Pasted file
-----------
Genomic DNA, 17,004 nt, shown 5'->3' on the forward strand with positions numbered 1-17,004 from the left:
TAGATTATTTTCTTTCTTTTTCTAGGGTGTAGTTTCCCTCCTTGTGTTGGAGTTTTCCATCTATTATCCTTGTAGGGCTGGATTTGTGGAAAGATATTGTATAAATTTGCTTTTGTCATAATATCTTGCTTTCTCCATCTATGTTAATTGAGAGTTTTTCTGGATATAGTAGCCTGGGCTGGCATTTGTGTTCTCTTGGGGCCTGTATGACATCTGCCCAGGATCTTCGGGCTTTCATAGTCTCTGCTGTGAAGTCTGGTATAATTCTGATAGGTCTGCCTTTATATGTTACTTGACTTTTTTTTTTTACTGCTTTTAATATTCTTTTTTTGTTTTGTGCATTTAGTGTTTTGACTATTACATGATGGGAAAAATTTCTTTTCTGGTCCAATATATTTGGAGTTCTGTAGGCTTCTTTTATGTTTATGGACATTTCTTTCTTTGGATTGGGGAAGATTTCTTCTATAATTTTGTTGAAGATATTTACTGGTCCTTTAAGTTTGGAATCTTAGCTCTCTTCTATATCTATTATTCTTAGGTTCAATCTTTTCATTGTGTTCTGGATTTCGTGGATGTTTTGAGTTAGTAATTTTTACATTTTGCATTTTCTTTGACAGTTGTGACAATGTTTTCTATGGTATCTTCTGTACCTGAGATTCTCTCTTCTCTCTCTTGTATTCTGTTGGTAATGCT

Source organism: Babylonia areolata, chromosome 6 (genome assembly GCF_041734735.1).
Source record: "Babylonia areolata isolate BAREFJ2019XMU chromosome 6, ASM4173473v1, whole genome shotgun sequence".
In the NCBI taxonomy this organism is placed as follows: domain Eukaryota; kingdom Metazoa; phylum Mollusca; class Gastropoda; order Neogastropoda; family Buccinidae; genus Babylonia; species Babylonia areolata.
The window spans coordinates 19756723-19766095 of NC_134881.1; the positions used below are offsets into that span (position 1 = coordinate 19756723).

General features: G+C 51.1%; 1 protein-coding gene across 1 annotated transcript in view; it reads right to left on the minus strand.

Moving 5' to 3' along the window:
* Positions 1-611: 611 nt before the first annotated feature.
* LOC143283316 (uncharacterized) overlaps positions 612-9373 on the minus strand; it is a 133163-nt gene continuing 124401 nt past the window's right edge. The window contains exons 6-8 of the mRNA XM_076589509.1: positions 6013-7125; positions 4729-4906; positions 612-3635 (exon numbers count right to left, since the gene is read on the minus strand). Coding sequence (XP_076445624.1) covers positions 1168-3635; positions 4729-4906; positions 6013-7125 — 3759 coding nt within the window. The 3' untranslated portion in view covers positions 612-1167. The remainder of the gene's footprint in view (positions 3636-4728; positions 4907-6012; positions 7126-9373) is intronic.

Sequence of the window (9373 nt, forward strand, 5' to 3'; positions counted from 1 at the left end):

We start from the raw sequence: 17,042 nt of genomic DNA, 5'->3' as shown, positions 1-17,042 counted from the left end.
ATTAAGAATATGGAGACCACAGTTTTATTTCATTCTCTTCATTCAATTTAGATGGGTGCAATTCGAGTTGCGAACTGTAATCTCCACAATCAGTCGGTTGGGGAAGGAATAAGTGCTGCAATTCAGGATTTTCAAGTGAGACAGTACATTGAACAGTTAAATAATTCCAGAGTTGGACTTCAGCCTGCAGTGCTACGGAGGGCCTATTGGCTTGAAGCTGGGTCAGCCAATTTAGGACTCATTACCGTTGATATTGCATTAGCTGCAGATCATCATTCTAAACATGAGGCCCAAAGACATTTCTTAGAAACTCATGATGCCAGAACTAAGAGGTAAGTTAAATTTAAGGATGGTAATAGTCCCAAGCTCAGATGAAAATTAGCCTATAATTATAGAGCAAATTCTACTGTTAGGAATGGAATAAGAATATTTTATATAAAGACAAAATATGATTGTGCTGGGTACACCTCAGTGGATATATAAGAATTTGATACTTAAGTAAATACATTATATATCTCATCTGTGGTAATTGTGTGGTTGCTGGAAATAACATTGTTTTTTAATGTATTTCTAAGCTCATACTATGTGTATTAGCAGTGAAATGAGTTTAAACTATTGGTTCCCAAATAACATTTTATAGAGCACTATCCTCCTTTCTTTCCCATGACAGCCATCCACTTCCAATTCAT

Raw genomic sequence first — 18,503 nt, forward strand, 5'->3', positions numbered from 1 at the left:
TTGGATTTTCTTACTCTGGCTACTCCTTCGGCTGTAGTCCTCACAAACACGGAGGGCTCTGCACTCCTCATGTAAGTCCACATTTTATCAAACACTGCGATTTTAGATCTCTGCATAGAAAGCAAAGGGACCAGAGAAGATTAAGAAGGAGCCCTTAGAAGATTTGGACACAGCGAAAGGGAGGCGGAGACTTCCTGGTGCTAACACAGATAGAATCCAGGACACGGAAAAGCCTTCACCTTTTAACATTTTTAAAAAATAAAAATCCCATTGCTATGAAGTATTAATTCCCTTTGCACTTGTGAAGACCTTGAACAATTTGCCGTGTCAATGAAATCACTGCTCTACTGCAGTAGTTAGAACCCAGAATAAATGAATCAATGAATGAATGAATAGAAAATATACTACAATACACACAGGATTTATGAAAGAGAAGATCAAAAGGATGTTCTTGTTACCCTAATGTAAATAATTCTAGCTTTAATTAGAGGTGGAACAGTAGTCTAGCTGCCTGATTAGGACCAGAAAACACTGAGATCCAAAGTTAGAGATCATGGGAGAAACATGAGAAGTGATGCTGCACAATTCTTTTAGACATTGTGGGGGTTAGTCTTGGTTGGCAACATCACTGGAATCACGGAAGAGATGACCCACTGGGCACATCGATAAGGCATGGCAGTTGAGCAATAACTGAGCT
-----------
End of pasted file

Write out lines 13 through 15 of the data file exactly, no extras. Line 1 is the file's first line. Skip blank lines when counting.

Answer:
ATTAAGAATATGGAGACCACAGTTTTATTTCATTCTCTTCATTCAATTTAGATGGGTGCAATTCGAGTTGCGAACTGTAATCTCCACAATCAGTCGGTTGGGGAAGGAATAAGTGCTGCAATTCAGGATTTTCAAGTGAGACAGTACATTGAACAGTTAAATAATTCCAGAGTTGGACTTCAGCCTGCAGTGCTACGGAGGGCCTATTGGCTTGAAGCTGGGTCAGCCAATTTAGGACTCATTACCGTTGATATTGCATTAGCTGCAGATCATCATTCTAAACATGAGGCCCAAAGACATTTCTTAGAAACTCATGATGCCAGAACTAAGAGGTAAGTTAAATTTAAGGATGGTAATAGTCCCAAGCTCAGATGAAAATTAGCCTATAATTATAGAGCAAATTCTACTGTTAGGAATGGAATAAGAATATTTTATATAAAGACAAAATATGATTGTGCTGGGTACACCTCAGTGGATATATAAGAATTTGATACTTAAGTAAATACATTATATATCTCATCTGTGGTAATTGTGTGGTTGCTGGAAATAACATTGTTTTTTAATGTATTTCTAAGCTCATACTATGTGTATTAGCAGTGAAATGAGTTTAAACTATTGGTTCCCAAATAACATTTTATAGAGCACTATCCTCCTTTCTTTCCCATGACAGCCATCCACTTCCAATTCAT

Raw genomic sequence first — 18,503 nt, forward strand, 5'->3', positions numbered from 1 at the left:
TTGGATTTTCTTACTCTGGCTACTCCTTCGGCTGTAGTCCTCACAAACACGGAGGGCTCTGCACTCCTCATGTAAGTCCACATTTTATCAAACACTGCGATTTTAGATCTCTGCATAGAAAGCAAAGGGACCAGAGAAGATTAAGAAGGAGCCCTTAGAAGATTTGGACACAGCGAAAGGGAGGCGGAGACTTCCTGGTGCTAACACAGATAGAATCCAGGACACGGAAAAGCCTTCACCTTTTAACATTTTTAAAAAATAAAAATCCCATTGCTATGAAGTATTAATTCCCTTTGCACTTGTGAAGACCTTGAACAATTTGCCGTGTCAATGAAATCACTGCTCTACTGCAGTAGTTAGAACCCAGAATAAATGAATCAATGAATGAATGAATAGAAAATATACTACAATACACACAGGATTTATGAAAGAGAAGATCAAAAGGATGTTCTTGTTACCCTAATGTAAATAATTCTAGCTTTAATTAGAGGTGGAACAGTAGTCTAGCTGCCTGATTAGGACCAGAAAACACTGAGATCCAAAGTTAGAGATCATGGGAGAAACATGAGAAGTGATGCTGCACAATTCTTTTAGACATTGTGGGGGTTAGTCTTGGTTGGCAACATCACTGGAATCACGGAAGAGATGACCCACTGGGCACATCGATAAGGCATGGCAGTTGAGCAATAACTGAGCT